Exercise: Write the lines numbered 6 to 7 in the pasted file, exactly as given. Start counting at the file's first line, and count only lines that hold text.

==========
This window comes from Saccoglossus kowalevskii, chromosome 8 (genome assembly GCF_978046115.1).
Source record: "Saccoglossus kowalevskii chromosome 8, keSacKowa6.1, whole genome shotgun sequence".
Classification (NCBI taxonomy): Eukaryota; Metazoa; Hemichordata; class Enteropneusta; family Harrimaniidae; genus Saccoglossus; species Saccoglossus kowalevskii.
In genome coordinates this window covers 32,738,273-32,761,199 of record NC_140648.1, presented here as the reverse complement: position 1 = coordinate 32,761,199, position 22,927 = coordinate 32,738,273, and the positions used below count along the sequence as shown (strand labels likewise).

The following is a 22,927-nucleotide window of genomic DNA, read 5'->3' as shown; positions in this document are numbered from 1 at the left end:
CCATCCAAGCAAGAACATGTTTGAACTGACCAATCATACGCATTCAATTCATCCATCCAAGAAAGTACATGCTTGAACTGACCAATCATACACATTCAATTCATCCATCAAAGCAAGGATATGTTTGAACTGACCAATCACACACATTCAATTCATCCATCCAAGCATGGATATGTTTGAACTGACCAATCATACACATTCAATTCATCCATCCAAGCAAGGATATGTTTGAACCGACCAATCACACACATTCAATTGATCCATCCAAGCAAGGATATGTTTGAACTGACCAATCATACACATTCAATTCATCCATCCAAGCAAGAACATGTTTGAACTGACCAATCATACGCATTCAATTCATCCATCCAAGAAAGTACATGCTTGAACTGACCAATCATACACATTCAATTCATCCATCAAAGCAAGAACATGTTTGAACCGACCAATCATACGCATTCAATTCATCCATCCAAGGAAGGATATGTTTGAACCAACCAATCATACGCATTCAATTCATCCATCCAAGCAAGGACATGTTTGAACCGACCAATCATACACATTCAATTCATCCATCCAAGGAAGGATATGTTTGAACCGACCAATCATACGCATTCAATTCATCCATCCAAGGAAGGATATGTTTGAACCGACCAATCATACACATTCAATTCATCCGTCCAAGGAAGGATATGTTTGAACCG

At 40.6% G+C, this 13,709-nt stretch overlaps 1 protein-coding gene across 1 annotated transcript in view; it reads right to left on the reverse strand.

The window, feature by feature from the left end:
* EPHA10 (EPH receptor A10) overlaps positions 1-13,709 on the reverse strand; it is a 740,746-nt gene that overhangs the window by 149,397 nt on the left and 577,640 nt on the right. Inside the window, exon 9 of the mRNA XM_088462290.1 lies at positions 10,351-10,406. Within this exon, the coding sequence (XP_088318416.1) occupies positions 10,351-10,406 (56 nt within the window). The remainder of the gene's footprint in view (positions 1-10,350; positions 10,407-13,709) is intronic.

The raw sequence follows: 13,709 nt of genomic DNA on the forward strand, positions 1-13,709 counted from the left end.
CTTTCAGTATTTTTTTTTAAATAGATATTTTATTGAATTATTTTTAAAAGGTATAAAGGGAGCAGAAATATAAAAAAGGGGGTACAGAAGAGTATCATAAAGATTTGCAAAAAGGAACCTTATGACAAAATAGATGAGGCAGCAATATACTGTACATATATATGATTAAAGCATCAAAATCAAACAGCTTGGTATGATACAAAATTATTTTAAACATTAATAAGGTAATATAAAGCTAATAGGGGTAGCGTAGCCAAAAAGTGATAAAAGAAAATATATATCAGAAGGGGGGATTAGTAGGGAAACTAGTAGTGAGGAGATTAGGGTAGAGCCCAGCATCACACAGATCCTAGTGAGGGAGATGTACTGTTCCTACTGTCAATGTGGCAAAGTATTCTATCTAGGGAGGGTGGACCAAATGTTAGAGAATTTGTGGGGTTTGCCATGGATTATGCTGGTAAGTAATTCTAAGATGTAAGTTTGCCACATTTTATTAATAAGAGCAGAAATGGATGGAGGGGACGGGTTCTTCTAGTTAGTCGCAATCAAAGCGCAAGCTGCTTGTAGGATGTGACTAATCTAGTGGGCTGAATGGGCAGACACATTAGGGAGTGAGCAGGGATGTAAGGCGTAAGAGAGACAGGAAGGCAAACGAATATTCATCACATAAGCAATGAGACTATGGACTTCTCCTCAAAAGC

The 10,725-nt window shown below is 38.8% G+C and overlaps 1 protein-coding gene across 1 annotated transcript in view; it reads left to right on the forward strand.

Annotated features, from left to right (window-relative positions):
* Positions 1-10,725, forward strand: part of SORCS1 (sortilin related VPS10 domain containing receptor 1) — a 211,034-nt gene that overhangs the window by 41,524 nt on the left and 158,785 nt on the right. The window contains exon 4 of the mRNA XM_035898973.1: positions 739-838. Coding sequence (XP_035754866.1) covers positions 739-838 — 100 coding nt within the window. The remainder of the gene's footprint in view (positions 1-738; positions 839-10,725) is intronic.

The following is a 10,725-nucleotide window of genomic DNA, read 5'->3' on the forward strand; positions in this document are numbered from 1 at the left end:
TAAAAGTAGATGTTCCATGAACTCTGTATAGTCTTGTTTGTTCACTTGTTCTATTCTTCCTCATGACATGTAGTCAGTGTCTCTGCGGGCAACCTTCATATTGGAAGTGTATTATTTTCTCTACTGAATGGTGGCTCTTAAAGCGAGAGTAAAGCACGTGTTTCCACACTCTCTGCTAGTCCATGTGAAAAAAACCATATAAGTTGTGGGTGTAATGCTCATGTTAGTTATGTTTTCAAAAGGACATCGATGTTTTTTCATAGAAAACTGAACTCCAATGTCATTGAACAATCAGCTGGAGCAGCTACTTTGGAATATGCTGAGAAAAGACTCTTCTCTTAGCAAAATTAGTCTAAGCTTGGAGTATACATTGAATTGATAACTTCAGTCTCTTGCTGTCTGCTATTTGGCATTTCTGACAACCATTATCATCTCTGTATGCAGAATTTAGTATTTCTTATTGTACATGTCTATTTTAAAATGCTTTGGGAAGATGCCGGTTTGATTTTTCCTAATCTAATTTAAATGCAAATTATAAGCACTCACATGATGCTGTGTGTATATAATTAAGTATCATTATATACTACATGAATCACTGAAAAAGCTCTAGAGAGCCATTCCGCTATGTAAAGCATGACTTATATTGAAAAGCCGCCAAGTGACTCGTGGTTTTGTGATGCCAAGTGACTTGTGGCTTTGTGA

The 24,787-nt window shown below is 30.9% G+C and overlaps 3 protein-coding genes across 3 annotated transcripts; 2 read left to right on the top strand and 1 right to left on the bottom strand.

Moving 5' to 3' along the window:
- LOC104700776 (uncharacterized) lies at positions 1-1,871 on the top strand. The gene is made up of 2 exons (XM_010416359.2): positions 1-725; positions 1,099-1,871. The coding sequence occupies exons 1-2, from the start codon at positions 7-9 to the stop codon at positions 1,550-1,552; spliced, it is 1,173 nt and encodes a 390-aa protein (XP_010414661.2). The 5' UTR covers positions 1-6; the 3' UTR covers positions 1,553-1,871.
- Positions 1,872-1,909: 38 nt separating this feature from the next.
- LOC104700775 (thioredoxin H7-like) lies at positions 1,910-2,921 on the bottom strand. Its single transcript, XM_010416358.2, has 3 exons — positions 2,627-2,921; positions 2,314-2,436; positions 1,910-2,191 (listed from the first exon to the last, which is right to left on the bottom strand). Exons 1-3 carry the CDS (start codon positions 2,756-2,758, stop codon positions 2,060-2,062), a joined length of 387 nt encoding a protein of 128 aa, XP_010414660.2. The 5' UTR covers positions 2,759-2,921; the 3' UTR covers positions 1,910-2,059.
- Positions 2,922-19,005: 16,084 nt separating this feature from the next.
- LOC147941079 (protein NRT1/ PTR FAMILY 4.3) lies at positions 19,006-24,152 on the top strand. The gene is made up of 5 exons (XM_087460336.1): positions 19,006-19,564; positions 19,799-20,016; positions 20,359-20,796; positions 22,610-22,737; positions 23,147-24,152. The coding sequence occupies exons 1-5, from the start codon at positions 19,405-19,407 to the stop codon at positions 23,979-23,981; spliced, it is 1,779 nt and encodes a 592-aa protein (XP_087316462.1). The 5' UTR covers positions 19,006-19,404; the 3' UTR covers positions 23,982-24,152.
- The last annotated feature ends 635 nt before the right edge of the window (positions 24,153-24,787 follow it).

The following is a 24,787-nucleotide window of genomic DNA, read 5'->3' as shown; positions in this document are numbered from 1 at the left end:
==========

CCATCCAAGCAAGAACATGTTTGAACTGACCAATCATACGCATTCAATTCATCCATCCAAGAAAGTACATGCTTGAACTGACCAATCATACACATTCAATTCATCCATCAAAGCAAGGATATGTTTGAACTGACCAATCACACACATTCAATTCATCCATCCAAGCATGGATATGTTTGAACTGACCAATCATACACATTCAATTCATCCATCCAAGCAAGGATATGTTTGAACCGACCAATCACACACATTCAATTGATCCATCCAAGCAAGGATATGTTTGAACTGACCAATCATACACATTCAATTCATCCATCCAAGCAAGAACATGTTTGAACTGACCAATCATACGCATTCAATTCATCCATCCAAGAAAGTACATGCTTGAACTGACCAATCATACACATTCAATTCATCCATCAAAGCAAGAACATGTTTGAACCGACCAATCATACGCATTCAATTCATCCATCCAAGGAAGGATATGTTTGAACCAACCAATCATACGCATTCAATTCATCCATCCAAGCAAGGACATGTTTGAACCGACCAATCATACACATTCAATTCATCCATCCAAGGAAGGATATGTTTGAACCGACCAATCATACGCATTCAATTCATCCATCCAAGGAAGGATATGTTTGAACCGACCAATCATACACATTCAATTCATCCGTCCAAGGAAGGATATGTTTGAACCG

At 40.6% G+C, this 13,709-nt stretch overlaps 1 protein-coding gene across 1 annotated transcript in view; it reads right to left on the reverse strand.